The Link Between Oral Health And Hearing Loss

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Did you ever think while standing in front of the mirror, scrubbing away at your teeth, that you’d be contributing your auditory health, too? It’s true. Proper tooth and gum care have a direct contribution to the health of the rest of your body, including your ears and auditory processing system.

Healthy hearing can be maintained in a number of ways, each of which are equally important. It’s not just your outer ear you need to protect, but all parts of the ear and auditory mechanisms that need to be preserved.

Protect Your Hearing

Protecting the outer ear by wearing protective devices such as earplugs or noise protection ear muffs in loud environments can block damaging noise from entering the ear. Middle ear health can be maintained by ensuring proper drainage is occurring and that ear infections in kids are addressed quickly. Inner ear protection is achieved by maintaining the health of the stereocilia (tiny microscopic hairs) in the cochlea that receive and convert audio signals from incoming sound waves.

The Connection To Oral Health

These stereocilia can be damaged or killed by improper blood circulation. Once they are damaged, stereocilia cannot be repaired or replaced. That’s where oral health comes in. Our mouths are one of the first lines of defense against harmful bacteria entering our bodies.

Improper dental care or a lack thereof means bacteria is allowed to flourish, threatening to enter the bloodstream. Once bacteria reach the bloodstream, it can directly inflame and constrict arteries and blood vessels, including those that supply blood to the stereocilia in the inner ear. Poor circulatory health means potentially poor inner ear health, the consequences of which may be irreversible.

What You Can Do

Follow these important steps to ensure you’re doing all you can do to keep your mouth, and ears healthy:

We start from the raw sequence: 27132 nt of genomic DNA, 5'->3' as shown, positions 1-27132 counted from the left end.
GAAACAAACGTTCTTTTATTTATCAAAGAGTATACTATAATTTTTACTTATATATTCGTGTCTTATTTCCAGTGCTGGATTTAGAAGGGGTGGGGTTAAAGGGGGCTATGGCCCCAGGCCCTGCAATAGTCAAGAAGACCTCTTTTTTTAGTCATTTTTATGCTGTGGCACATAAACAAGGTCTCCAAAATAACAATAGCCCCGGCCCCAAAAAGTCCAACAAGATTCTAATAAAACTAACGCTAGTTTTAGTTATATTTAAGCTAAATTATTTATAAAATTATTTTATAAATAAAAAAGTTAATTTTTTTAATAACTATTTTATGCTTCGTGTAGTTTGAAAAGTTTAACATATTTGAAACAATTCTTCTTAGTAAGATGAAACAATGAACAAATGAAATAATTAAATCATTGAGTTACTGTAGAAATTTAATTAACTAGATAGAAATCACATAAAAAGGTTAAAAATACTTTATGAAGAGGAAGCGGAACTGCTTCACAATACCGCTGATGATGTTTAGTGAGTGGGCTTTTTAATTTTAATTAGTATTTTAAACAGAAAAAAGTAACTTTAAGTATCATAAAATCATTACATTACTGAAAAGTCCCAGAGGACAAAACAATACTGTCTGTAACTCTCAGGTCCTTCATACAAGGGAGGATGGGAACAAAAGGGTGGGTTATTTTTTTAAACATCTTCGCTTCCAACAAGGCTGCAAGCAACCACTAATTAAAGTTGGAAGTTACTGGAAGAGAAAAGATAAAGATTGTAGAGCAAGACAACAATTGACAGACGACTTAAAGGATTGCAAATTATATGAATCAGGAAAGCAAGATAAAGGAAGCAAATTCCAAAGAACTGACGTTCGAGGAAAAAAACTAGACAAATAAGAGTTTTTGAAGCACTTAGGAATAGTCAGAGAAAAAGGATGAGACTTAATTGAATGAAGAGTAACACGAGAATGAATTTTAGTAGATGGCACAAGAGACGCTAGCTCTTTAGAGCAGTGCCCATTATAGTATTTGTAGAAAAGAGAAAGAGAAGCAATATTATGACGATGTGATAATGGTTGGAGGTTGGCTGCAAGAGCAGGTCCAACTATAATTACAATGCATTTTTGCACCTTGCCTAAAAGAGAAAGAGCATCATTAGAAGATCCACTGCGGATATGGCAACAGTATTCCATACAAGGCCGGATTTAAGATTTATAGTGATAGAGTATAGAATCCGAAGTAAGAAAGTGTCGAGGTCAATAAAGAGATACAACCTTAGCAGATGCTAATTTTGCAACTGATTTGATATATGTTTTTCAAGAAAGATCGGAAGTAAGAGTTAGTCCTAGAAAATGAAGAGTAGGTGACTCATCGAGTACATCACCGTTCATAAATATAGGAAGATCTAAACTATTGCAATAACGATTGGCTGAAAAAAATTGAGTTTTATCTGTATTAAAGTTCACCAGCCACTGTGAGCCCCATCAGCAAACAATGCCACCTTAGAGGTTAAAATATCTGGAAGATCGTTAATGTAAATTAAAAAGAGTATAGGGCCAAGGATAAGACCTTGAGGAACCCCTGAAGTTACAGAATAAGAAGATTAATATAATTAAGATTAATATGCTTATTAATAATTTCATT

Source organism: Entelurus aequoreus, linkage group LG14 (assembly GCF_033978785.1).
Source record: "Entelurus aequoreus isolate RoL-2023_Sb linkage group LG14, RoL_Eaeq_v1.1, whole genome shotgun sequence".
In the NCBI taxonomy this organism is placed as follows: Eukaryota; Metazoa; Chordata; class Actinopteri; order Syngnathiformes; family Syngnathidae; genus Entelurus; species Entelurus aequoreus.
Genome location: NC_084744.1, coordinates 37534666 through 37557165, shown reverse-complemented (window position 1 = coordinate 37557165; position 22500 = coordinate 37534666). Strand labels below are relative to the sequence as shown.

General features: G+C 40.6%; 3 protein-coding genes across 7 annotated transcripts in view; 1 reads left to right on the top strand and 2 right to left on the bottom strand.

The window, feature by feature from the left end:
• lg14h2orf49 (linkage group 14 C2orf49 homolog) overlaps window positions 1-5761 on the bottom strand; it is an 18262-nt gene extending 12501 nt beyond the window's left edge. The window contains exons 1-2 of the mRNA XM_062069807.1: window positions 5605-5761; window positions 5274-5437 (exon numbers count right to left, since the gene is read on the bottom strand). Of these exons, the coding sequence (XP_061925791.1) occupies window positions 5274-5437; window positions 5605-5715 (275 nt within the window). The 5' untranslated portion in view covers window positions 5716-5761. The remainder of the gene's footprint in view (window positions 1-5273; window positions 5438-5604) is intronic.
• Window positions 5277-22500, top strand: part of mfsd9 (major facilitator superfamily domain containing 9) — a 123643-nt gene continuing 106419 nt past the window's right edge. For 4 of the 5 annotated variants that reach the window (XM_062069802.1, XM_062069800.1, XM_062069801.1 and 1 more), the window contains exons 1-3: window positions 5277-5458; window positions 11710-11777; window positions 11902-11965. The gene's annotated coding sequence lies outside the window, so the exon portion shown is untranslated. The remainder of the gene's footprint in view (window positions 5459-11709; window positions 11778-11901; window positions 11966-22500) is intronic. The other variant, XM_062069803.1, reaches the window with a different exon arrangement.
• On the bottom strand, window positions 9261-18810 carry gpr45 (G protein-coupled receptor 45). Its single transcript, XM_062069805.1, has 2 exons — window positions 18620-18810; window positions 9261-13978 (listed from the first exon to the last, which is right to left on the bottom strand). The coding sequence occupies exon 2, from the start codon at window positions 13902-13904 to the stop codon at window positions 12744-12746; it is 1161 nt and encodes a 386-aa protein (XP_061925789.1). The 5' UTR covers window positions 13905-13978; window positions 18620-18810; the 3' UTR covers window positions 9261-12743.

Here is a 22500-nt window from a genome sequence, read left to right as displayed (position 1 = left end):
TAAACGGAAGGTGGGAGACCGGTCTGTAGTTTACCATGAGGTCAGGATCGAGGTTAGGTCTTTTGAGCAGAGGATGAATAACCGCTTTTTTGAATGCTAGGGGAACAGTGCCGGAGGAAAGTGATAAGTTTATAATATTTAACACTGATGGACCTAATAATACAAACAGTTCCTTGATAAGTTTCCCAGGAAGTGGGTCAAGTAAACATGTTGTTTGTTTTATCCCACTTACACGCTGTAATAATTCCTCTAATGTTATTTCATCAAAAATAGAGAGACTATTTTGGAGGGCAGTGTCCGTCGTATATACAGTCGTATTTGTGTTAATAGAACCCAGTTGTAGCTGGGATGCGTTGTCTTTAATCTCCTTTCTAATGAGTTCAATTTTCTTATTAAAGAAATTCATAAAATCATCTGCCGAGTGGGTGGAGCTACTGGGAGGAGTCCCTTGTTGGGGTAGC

• Brush at least twice a day (three times is best) with a bacteria-fighting toothpaste.
  • Each time you brush make sure you’re making contact with all of your teeth, even the hard to reach ones.
  • Brush for at least two minutes every time you brush.
  • Use an appropriately sized toothbrush for your mouth.
  • Do not press too hard or use a brush that is too hard for your mouth, needlessly eroding your gums away from the root line of your teeth.
  • Visit your dentist for regular checkups and cleanings, preferably twice a year. Make sure to address any areas of concern with your dentist.
  • Floss all of your teeth, making sure to access all the hard to reach places.
  • Keep your toothbrush clean and dry, and change it out regularly.
  • Don’t share your toothbrush. Doing so may lead to a needless exchange of harmful bacteria.

This connection between oral and auditory health underlines the importance of maintaining all aspects of our health, even something as simple as oral care. Ensuring you have done all you can to protect your hearing will reduce the risk of irreversible cochlear damage in the future. If you have any questions about the connection between oral care and hearing health, please give us a call.

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